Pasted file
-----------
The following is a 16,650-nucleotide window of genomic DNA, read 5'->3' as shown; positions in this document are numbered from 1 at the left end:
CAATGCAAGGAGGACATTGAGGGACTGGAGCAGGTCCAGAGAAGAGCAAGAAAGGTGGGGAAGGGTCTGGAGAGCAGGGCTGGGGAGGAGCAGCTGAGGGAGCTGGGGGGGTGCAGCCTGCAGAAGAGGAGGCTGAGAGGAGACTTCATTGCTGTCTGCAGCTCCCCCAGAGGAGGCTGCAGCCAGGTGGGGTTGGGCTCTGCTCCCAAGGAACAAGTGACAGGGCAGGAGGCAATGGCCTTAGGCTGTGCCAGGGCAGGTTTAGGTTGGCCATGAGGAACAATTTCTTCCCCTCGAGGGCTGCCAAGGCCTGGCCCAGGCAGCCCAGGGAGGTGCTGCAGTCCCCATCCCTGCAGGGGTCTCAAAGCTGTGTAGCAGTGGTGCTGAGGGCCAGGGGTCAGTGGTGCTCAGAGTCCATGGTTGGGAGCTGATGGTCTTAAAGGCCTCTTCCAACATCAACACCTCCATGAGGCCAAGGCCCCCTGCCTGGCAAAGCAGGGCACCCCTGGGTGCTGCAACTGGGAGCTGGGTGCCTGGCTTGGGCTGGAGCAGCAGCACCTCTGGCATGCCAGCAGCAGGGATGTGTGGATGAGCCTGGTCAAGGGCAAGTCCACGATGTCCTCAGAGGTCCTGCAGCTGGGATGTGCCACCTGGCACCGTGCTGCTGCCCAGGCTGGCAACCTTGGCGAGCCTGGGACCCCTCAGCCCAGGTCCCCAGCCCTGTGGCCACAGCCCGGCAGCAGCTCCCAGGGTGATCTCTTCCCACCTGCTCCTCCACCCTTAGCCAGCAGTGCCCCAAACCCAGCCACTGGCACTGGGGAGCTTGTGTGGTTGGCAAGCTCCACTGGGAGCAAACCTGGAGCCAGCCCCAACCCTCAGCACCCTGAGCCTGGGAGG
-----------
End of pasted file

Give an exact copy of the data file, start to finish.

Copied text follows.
The following is a 16,650-nucleotide window of genomic DNA, read 5'->3' as shown; positions in this document are numbered from 1 at the left end:
CAATGCAAGGAGGACATTGAGGGACTGGAGCAGGTCCAGAGAAGAGCAAGAAAGGTGGGGAAGGGTCTGGAGAGCAGGGCTGGGGAGGAGCAGCTGAGGGAGCTGGGGGGGTGCAGCCTGCAGAAGAGGAGGCTGAGAGGAGACTTCATTGCTGTCTGCAGCTCCCCCAGAGGAGGCTGCAGCCAGGTGGGGTTGGGCTCTGCTCCCAAGGAACAAGTGACAGGGCAGGAGGCAATGGCCTTAGGCTGTGCCAGGGCAGGTTTAGGTTGGCCATGAGGAACAATTTCTTCCCCTCGAGGGCTGCCAAGGCCTGGCCCAGGCAGCCCAGGGAGGTGCTGCAGTCCCCATCCCTGCAGGGGTCTCAAAGCTGTGTAGCAGTGGTGCTGAGGGCCAGGGGTCAGTGGTGCTCAGAGTCCATGGTTGGGAGCTGATGGTCTTAAAGGCCTCTTCCAACATCAACACCTCCATGAGGCCAAGGCCCCCTGCCTGGCAAAGCAGGGCACCCCTGGGTGCTGCAACTGGGAGCTGGGTGCCTGGCTTGGGCTGGAGCAGCAGCACCTCTGGCATGCCAGCAGCAGGGATGTGTGGATGAGCCTGGTCAAGGGCAAGTCCACGATGTCCTCAGAGGTCCTGCAGCTGGGATGTGCCACCTGGCACCGTGCTGCTGCCCAGGCTGGCAACCTTGGCGAGCCTGGGACCCCTCAGCCCAGGTCCCCAGCCCTGTGGCCACAGCCCGGCAGCAGCTCCCAGGGTGATCTCTTCCCACCTGCTCCTCCACCCTTAGCCAGCAGTGCCCCAAACCCAGCCACTGGCACTGGGGAGCTTGTGTGGTTGGCAAGCTCCACTGGGAGCAAACCTGGAGCCAGCCCCAACCCTCAGCACCCTGAGCCTGGGAGG